The Garden of the Villa Madama

The Garden of the Villa Madama
The Garden of the Villa Madama
The Garden of the Villa Madama
National Museum Wales, Cardiff
title=Credit line
Richard Wilson (1713/14-1782)
The Garden of the Villa Madama
Oil on canvas
Metric: 63.5 x 76.5 cm
Imperial: 25 x 30 1/8 in.
Accession Number
NMW A 5193
Wilson Online Reference
In a shady glade, a lane runs across the foreground and on the left a man and a woman greet a friar. A rustic building is at the centre, overhung by trees, while to the right on a gentle slope, a line of trees is silhouetted against the sunset sky.
Brighton 1920 (9 - The Hermitage)
Benjamin Booth; the Revd R.S. Booth; Marianne Booth, Lady Ford; by descent to Captain Richard Ford; his sale Christie's 14 June 1929 (12 - The Hermitage); bt Agnew (440 guineas); Frederick John Nettlefold, Chelwood Vachery, Nutley, Sussex; presented by F.J. Nettlefold, 1946
Unsigned; no inscription
Techniques and materials
The double layer of white priming and the range of pigments are typical of Wilson's work, though the coarse canvas weave is a little unusual.
The Villa Madama was designed by Raphael for Cardinal Giuliano dei Medici (later Pope Clement VII) and took its name from having been occupied by Margaret of Austria, daughter of the Emperor Charles V, and Duchess of Parma, in the late 16th century. The location shown was probably called 'Il Teatro' as the tragicomedy Il Pastor Fido by G.B. Guarini was performed there in about 1590. From this the libretto of Handel's eponymous opera was derived (1712, revived 1734).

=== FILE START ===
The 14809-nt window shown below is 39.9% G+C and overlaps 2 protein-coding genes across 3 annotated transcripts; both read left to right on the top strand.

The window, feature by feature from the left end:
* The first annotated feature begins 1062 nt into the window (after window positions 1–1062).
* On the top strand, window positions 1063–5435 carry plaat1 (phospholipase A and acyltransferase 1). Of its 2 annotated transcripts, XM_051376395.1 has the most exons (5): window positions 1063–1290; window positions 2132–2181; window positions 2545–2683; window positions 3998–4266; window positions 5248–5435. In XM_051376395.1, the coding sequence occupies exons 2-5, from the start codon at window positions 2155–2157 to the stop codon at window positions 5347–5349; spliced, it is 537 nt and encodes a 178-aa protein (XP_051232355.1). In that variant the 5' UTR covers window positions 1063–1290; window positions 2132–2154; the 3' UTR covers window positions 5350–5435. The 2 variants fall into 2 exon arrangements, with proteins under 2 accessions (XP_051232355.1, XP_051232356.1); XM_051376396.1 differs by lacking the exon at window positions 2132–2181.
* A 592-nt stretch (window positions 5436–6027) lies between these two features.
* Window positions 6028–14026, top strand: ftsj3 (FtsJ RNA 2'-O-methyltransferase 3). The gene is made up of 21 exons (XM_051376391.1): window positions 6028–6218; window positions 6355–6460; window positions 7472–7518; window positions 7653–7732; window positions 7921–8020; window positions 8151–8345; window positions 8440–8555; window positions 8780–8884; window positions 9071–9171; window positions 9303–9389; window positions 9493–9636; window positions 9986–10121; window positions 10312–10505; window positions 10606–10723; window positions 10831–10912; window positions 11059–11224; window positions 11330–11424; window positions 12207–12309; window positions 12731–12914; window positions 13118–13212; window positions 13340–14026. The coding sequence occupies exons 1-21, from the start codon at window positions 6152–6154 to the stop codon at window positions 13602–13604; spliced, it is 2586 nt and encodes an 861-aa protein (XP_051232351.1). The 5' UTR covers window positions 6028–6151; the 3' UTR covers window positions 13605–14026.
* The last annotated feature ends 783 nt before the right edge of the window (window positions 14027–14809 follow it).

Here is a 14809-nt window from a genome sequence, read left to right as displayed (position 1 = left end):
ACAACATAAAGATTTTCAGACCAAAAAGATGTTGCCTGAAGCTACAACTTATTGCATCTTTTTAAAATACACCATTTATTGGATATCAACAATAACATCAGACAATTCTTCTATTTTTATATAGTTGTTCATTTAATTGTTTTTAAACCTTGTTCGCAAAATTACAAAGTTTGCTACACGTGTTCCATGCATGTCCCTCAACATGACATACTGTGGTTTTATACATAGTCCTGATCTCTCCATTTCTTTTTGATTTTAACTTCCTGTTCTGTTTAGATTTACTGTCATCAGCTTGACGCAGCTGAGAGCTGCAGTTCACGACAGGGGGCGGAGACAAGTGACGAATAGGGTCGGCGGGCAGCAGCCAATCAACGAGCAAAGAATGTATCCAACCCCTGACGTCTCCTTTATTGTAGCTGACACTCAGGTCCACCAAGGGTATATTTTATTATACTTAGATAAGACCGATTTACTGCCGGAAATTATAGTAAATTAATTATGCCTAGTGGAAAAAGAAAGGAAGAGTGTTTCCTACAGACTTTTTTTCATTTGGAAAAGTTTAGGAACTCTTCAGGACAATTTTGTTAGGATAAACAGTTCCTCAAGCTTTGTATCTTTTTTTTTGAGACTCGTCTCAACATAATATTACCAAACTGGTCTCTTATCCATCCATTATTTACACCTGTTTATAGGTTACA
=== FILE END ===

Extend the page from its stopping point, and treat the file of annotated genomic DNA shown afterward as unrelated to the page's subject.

Related Prints
E14 William Byrne after Wilson A View in the Villa Madama, near Rome, called Il Teatro, 1765, Yale Center for British Art, Paul Mellon Collection, New Haven & other impressions
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Critical commentary
Although technical analysis has provided no evidence to suggest that this is anything other than a work by Wilson himself the quality of the paintwork as discernible through the varnish and the lack of descriptive detail compared with other versions locate the painting as at best of replica status. However, Booth lists two pictures, one a sketch and one 'Finishd' (Booth Notes Doc. 9, p. 2, nos 42 & 43). The present work is likely to be the former; the other version is untraced. The composition was clearly one of Wilson's 'good breeders' as at least five authentic versions are known.
Previous Cat/Ref Nos
Booth Notes Doc. 5, p. 2; Booth Notes Doc. 8, p. 1; Booth Notes Doc. 9 (42); Fletcher 1908, pp. 96, 192; Grundy & Roe, vol. 4, pp. 154-55 - The Hermitage, repr. col.; WGC, p. 203
There is no evidence from X-ray or infra-red imagery. However, a very thick layer of discoloured resin varnish currently obscures the paint surface. Kate Lowry has noted: Original canvas is loose, coarse, uneven weave, approx. 10 x 10 threads per sq. cm. The texture of the original canvas is fairly dominant throughout the painting especially through the mid-tones of the background. Original canvas turnovers have been removed at the time of lining. Lined onto a fine, close weave linen with glue-paste adhesive. Two old tears pre-date the lining. Pine stretcher dates from lining. Oil ground consists of two layers of white. Some red/brown underpaint in the foliage is visible through drying crackle. Fine mature crackle throughout. Some fine drying crackle in the foliage. The central area has been partially cleaned in the past and the discoloured varnish layer is considerably thicker around the edges of the painting and in the dark tones.